Stakeholders Meet to Ensure Longevity of Space Station

With assembly of the InternationalSpace Station nearing completion, the major investors — the United States,Russia, the European Space Agency (ESA), Japan and Canada — are discussing waysto ensure that neither the U.S. Vision for Space Exploration nor the ostensible15-year design life of some early station hardware forces an early retirementof the multibillion-dollar facility.

At a meeting of thestation partners here this week, a big topic was the engineering and financialmeasures that will need to be taken to keep the station operating until around2020 and perhaps beyond.

NASA officials in recentmonths have sought to reassure their partners that the end of operations of the U.S. space shuttle in 2010, and the increasing budget focus of NASA on lunarand Mars exploration, will not causethe United States to withdraw from the station and leave the partners with thecosts of operating the facility.

The station partnersbegan meeting here July 10-11 as part of what is known as a MultilateralCoordination Board, where agency officials with first-hand knowledge of thestation hash out issues. The heads of the participating agencies then arescheduled to meet at ESA headquarters here July 17 to discuss stationoperations, the transition to full-time station crews of six astronauts,compared to three at present, and the longevity of the facility.

Station partners spokehere July 10 as part of a symposium organized by the InternationalAstronautical Federation celebrating 10 years of station operations.

Alexey B. Krasnov, headof piloted programs at Russia's Roskosmos space agency, said the design life ofthe FGB Zarya module, the first element of the station, is 15 years. Zarya waslaunched in November 1998, which in theory would mean deorbiting it in 2013.

But Krasnov said hereJuly 10 that Russia's Mirspace station, which was operated in the 1980s and 1990s, was designed tofunction for five years and ended up lasting 15 years. Roskosmos has similarhopes for the Zarya module and its other hardware on the international spacestation, Krasnov said.

Krasnov noted that Russia intends to add electrical-supply and other hardware to the station beyond 2010 andis intent on using the facility for many years to come.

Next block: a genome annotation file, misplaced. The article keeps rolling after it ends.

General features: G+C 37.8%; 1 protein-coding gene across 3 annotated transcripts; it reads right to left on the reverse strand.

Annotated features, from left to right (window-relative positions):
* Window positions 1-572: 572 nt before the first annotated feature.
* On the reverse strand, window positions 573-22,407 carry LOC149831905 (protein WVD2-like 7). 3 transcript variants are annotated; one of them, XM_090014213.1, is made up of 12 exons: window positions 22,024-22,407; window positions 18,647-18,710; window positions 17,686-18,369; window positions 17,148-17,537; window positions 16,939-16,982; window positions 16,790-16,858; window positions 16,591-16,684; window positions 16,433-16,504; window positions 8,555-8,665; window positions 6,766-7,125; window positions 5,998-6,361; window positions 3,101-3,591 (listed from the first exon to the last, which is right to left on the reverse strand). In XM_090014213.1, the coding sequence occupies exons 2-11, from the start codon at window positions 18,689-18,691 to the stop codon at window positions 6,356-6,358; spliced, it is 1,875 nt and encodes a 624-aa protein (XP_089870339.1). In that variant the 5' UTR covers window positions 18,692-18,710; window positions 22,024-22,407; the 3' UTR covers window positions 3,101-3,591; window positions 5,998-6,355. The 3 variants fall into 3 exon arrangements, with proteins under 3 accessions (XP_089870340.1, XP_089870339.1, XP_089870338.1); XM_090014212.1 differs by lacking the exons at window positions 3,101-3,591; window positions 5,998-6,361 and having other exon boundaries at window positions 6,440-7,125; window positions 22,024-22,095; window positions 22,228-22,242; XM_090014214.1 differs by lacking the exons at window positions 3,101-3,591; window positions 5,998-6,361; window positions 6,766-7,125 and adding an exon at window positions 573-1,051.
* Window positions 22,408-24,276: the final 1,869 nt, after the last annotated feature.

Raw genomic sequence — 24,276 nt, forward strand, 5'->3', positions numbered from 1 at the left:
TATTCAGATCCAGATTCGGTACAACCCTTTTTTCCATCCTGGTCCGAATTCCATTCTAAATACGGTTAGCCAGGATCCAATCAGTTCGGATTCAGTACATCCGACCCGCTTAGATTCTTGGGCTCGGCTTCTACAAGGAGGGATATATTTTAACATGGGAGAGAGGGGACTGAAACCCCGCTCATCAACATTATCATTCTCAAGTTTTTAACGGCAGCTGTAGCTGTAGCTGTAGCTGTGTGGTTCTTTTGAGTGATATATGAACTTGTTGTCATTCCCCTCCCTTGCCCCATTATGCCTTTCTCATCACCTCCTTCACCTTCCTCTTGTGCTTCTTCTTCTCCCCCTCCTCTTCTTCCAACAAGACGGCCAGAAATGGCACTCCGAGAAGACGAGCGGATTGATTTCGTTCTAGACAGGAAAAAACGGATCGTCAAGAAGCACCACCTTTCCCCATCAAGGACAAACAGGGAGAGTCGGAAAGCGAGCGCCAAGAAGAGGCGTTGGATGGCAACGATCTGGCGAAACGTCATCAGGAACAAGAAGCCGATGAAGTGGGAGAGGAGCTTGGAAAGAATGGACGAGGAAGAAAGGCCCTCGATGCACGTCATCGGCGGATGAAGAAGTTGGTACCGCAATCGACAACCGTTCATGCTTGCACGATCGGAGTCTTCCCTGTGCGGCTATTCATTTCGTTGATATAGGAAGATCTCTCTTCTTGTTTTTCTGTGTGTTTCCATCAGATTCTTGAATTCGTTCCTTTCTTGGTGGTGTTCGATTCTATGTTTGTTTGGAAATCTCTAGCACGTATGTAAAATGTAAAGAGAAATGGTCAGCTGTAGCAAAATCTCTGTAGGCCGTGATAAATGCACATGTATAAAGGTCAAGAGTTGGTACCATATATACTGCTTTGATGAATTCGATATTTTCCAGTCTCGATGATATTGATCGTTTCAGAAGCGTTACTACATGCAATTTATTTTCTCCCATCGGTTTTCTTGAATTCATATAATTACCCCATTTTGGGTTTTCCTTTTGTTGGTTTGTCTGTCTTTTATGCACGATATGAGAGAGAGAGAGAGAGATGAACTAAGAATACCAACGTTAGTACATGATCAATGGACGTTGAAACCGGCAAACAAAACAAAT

ESA and the JapanAerospace Exploration Agency (JAXA), whose habitable station modules have onlybeen launched in recent months, have said they are focusing their fullattention on maximizing their use of the station.

"Some may say it istoo soon, but we want to start discussing the extension of the life of thestation," said Simonetta Di Pippo, head of human spaceflight programs atESA. "And as part of a general exploration strategy we need to see how toenlarge the number of potential partners" in future space station use.

NASA AdministratorMichael Griffin, in Paris in early June to discuss space policy, said he couldnot imagine the United States walking away from the station before some datebeyond 2016.

Yoshiyuki Hasegawa, JAXA'sISS program manager, said Japan's goal is to complete the installation of its Kibomodule, whose habitable laboratory element has just arrived at the station,and then to ensure "stable operations for some time to come."

Martin Zell, head ofresearch operations at ESA's directorate of human spaceflight, microgravity andexploration, gave a summary of each partner's research projects at the stationand said the U.S. research agenda is "a little light" because of U.S. policy favoring experiments tied to the Vision for Space Exploration.

But Jeff Bingham, senioradvisor to Republican staff of the U.S. Senate Commerce, Science andTransportation Committee, said the U.S. Congress is intent on making sure thatNASA's moon and Mars programs do not force a premature drawdown of resourcesdevoted to the space station.

Bingham said the U.S.National Laboratory Initiative, which makes the U.S. segment of the spacestation — and those other segments allocated for U.S. use — a nationallaboratory, is one way of signaling congressional support for extending thestation's service life.

"Congress is sayingthat NASA should be preparing to use [the station] at least to 2020,"Bingham said. "It's an important statement: We have 20/20 vision when itcomes to the station. Some of you may have been hoping you would get back thatU.S.-allocated portion of your facilities because NASA doesn't want to use it.But we are intent on ensuring that this investment we have made is used to themaximum."

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Charles Q. Choi
Contributing Writer

Charles Q. Choi is a contributing writer for and Live Science. He covers all things human origins and astronomy as well as physics, animals and general science topics. Charles has a Master of Arts degree from the University of Missouri-Columbia, School of Journalism and a Bachelor of Arts degree from the University of South Florida. Charles has visited every continent on Earth, drinking rancid yak butter tea in Lhasa, snorkeling with sea lions in the Galapagos and even climbing an iceberg in Antarctica. Visit him at